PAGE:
The state Public Regulation Commission said Wednesday it will issue within 30 days a decision on a request by the state’s largest electric utility to raise consumers’ rates this fall, after nearly all parties in the case objected to reopening hearings.
The Public Service Company of New Mexico proposed a 15.8 percent rate hike earlier this year to cover its investments in nuclear power and energy-efficiency measures. In early August, Carolyn Glick, a hearing examiner for the commission, recommended instead a 6 percent increase, saying PNM hadn’t justified the higher rate. Commissioners offered to reopen the case so that PNM could present more evidence on why it needed the bigger increase, but the utility and other groups involved in the case objected to dragging it out further.
Only one industry group, the New Mexico Industrial Energy Consumers, said it supported reopening the case.
PRC acting general counsel Michael Smith said Wednesday that as a result of the nearly “uniform” opposition to holding more hearings, “We are going to make a decision based on the recommended decision that was issued by Carolyn Glick.”
He said he expects a decision by Sept. 21 or Sept. 28. New rates are expected to take effect Oct. 1.
PNM has said that Glick’s recommendation would generate too little revenue, leading to hundreds of employee layoffs.
But members of the public said PNM’s claims that the lower rate would cause such harm are a form of extortion and that neither the utility nor the commissioners are putting customers’ interests first.
“New Mexicans are always last,” said Dinah Vargas of Albuquerque, pointing out that consumers don’t have a choice about who provides their power — or how much it costs. PNM is “trying to extort the best outcome for them and not the people.”
“They are profiting,” she said, “… and we have no alternative.”
Stella Padilla of Albuquerque told the commission that it is failing to represent the interests of low-income people, such as seniors and those who are disabled.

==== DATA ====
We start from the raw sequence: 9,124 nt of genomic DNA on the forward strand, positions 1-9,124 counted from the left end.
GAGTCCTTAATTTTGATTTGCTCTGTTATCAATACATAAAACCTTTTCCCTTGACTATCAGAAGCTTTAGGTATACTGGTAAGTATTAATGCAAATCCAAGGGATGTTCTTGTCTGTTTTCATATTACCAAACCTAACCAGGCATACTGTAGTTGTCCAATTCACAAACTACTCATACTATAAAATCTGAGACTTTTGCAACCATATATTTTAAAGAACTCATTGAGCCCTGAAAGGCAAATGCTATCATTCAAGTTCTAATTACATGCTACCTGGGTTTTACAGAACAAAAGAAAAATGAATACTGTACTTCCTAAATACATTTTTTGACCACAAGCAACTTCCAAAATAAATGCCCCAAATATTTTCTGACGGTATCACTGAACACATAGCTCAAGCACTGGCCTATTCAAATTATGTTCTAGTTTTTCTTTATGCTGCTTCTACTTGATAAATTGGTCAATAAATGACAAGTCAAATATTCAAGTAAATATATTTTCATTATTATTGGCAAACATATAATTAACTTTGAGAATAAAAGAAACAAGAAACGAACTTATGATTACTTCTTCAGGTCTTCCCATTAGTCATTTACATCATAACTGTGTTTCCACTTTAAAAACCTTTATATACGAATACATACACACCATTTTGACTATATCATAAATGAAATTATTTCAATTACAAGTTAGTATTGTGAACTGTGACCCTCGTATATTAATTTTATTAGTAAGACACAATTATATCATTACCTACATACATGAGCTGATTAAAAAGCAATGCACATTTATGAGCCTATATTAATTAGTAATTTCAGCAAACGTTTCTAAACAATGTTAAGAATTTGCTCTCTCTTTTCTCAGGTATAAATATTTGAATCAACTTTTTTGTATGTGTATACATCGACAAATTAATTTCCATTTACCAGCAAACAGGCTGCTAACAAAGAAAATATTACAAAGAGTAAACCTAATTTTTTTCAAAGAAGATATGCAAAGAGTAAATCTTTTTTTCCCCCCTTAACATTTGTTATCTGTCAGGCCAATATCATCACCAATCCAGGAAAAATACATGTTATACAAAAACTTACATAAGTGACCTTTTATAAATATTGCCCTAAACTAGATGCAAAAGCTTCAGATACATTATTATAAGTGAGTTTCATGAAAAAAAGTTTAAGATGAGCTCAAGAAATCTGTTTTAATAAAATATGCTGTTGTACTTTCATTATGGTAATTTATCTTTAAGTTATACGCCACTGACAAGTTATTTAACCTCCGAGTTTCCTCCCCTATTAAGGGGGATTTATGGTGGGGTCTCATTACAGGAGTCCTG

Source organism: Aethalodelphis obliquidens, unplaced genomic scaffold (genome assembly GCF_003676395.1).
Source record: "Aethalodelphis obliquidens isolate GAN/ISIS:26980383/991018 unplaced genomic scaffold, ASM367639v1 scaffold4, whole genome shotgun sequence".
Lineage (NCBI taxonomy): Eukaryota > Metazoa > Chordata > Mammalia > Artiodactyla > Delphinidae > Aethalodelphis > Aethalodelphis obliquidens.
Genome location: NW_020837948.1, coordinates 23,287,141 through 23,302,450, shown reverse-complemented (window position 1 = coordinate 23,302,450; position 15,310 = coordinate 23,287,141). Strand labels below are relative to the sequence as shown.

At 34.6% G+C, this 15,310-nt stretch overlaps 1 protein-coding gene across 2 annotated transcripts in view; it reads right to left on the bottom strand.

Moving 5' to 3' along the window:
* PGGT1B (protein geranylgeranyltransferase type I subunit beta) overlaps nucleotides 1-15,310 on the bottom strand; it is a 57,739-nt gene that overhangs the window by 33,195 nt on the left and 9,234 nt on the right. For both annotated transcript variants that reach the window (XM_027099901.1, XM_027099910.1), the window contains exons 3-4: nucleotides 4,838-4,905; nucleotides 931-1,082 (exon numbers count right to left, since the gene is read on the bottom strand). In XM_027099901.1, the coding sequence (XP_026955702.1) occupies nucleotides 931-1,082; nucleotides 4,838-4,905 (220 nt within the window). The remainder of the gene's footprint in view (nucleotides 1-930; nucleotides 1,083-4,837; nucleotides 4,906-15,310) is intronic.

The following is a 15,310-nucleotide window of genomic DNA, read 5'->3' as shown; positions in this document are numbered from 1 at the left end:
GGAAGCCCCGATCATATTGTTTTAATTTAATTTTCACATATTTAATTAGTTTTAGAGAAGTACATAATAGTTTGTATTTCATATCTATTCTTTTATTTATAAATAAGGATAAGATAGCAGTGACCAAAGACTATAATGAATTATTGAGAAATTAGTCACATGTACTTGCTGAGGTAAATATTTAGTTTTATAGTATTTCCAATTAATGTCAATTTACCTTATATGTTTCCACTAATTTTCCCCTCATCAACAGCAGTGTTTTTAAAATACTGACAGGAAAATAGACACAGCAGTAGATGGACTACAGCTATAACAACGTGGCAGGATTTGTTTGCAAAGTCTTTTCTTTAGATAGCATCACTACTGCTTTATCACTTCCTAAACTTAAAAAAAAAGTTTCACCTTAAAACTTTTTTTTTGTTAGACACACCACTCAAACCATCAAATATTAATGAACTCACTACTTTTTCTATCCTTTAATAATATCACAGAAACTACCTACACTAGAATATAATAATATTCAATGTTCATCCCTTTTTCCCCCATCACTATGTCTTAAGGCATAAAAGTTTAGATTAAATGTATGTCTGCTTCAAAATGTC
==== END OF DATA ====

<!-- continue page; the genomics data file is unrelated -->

As a senior citizen living alone on Social Security income, her utility bills are already exorbitant, Padilla said.
“This is not working for the people,” she said. “… You should have a heart in your body, not a heart of steel.”
If the commission allows PNM to raise rates by the full amount it has requested, the company would receive an additional $123.5 million annually from consumers.
In legal filings Monday, company officials said they didn’t want to reopen the rate case hearings, which began in April, because they believe the utility has provided sufficient evidence that a $163.3 million purchase of nuclear power from the Palo Verde Nuclear Generating Station in Arizona — as well as costs associated with energy-efficiency measures at the San Juan Generating Station in Farmington — are in the best interests of its customers.
But other groups involved, including the city of Albuquerque, Bernalillo County and the nonprofit advocacy group New Energy Economy, said PNM had failed to fully evaluate the investment in nuclear energy before the purchase was finalized. They, too, objected to reopening the case, saying PNM didn’t deserve another chance to justify its request.